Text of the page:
Hunters say bag it to 1-bird limit, outfitters worry goose is cooked


November 12, 1990|By Bill BURTON

Soybean prices are the lowest he can recall, just about the same with corn, and so are bookings for the Wednesday opener of the Canada goose season.

"How can a fellow make a living?" asked Kennedyville farmer and outfitter Floyd Price of Vonnies in Kennedyville. Three years ago he had 171 hunters booked for the big day; this year he has eight. He fears for his associated restaurant, motel and sporting goods business, not to mention expensive long-term hunting leases he is obligated to honor.

Talbot County outfitter Jay Tarmon, in business since 1953 and once Maryland's busiest guide service, has three opening day parties booked. Normally, he has 12 to 14.

Outfitter Art Ayers, headquartered in Trappe, said the phone is just beginning to ring, but -- like Price and Tarmon -- he looks for a big shakeout among outfitters this year. All three figure there isn't enough business for outfitters to make a living, never mind paying the hefty prices for leases.

The overall economy isn't helping, and poor goose business will slam the Eastern Shore's economy as fewer hunters come to spend money.

The bleak outlook comes as large numbers of honkers are available for early-season shooters. The geese are bunched up differently because of mild weather, said Tarmon, who added he hopes the Department of Natural Resources doesn't miss them in its survey that started yesterday.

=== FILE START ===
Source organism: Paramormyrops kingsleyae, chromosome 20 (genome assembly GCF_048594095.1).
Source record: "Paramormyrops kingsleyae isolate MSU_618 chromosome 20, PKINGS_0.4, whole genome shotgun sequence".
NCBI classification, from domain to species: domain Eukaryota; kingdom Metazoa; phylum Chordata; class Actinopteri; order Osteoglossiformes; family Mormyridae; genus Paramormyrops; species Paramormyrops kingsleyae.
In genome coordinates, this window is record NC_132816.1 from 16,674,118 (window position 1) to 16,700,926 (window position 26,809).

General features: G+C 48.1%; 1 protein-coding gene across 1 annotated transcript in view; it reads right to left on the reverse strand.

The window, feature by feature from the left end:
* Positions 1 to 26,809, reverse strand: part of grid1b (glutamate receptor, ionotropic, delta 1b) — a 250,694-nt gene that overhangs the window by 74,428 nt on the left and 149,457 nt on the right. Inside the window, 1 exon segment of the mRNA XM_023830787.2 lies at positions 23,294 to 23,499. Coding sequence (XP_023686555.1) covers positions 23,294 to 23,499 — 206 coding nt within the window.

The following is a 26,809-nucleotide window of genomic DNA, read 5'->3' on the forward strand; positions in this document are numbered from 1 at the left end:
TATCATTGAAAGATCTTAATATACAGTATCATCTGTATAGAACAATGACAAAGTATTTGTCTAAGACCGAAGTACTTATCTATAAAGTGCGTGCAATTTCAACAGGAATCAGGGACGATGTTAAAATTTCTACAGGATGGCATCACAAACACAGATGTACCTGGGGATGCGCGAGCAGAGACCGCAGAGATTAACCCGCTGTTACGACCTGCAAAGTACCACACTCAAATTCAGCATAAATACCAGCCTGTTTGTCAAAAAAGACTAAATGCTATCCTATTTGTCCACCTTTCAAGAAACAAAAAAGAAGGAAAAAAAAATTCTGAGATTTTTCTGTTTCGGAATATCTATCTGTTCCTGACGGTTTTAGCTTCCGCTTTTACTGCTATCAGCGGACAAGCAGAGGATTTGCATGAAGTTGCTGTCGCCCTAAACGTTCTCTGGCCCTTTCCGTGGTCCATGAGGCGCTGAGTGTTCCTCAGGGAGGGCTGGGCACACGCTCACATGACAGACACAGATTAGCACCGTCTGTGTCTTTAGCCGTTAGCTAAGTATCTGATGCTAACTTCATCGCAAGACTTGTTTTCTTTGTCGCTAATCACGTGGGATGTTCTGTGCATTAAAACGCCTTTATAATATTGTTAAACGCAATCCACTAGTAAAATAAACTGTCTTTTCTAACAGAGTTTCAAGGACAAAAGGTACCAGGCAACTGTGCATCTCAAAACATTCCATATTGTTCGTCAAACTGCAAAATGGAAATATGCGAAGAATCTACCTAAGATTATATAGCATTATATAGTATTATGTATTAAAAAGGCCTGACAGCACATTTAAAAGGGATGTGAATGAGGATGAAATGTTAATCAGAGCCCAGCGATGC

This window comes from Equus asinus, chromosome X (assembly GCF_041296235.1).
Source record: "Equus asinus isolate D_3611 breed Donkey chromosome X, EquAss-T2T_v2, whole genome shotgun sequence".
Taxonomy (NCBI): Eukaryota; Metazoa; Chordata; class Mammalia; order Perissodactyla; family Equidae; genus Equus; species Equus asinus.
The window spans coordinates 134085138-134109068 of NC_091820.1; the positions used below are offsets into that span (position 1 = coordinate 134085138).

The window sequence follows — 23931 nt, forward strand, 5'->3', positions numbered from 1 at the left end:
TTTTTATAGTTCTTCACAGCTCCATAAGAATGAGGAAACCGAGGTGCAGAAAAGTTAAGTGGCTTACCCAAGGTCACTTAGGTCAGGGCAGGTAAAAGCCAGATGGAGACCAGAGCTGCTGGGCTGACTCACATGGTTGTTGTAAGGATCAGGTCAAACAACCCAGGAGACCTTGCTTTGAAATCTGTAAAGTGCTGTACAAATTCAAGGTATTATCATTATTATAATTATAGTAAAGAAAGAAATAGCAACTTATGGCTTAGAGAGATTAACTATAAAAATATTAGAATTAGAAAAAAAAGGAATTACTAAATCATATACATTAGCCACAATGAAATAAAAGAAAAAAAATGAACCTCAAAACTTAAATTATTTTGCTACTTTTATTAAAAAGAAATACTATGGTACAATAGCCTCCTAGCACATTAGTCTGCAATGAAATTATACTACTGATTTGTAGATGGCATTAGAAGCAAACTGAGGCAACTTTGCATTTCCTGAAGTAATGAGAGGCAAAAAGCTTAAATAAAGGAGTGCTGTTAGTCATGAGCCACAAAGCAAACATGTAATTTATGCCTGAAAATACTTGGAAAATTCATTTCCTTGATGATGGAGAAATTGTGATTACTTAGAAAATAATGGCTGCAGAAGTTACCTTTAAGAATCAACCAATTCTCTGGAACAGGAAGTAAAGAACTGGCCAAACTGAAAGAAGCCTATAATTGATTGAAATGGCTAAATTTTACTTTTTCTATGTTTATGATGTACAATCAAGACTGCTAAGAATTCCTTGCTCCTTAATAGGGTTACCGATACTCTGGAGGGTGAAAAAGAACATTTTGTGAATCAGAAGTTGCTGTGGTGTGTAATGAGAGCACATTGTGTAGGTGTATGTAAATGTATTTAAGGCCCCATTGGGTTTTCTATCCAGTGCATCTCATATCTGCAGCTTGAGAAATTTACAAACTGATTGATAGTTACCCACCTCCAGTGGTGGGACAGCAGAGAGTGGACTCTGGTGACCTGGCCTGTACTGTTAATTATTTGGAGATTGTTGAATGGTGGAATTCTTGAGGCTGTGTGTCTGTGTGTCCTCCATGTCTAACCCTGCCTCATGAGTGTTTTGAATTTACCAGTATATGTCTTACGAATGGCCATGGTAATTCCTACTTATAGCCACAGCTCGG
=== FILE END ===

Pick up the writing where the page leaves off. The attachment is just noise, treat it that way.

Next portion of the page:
"Shooters will get their limit, but a lot won't come. We'll go to all the work of setting up; they'll get their single bird quickly -- and it will be all over."

Price is counterattacking the one-goose limit that prevails during half of the split season. Included in his $150-a-day goose hunt, while the one-bird limit is in effect, is a side shoot of 10 farm-reared mallards on new shooting preserve farm ponds he manages.

Or, if they prefer, hunters can try bass and hybrid rock fishing in ponds he controls. "So far, that hasn't even got the phone ringing," he lamented.

The only call received in recent days was from National Geographic, which is sending photographers for a feature on geese.

There are many snow geese -- so many that he fears they will crowd out Canadas. No one is hunting the snows, and unless they get some pressure they will push the honkers elsewhere, Price said.

In the midst of all of this, John Frank of Annapolis has gone into business with farmer Roger Hudson to provide snow goose, Canada goose and duck hunting in addition to preserve shooting of quail and pheasants in their Ocean City Game Preserve. Some of their shooting will be done at Assateague Island, the remainder at nearby Worcester County farms.

Outfitter Dick Manning closed down his Chestertown operation, one of Delmarva's biggest, after 38 years. "I couldn't make it on one goose," said the former president of the Maryland Outfitters Association. "No way."

"This will be the end of it all -- from picking houses on up," added Manning, who will spend his days shooting a little, and writing a book about his days when fowling was big business.

Call Frank at 1-301-261-7321; Tarmon, 1-301-822-9334; Ayers, 1-301-476-3561, and Price, 1-301-778-5300.

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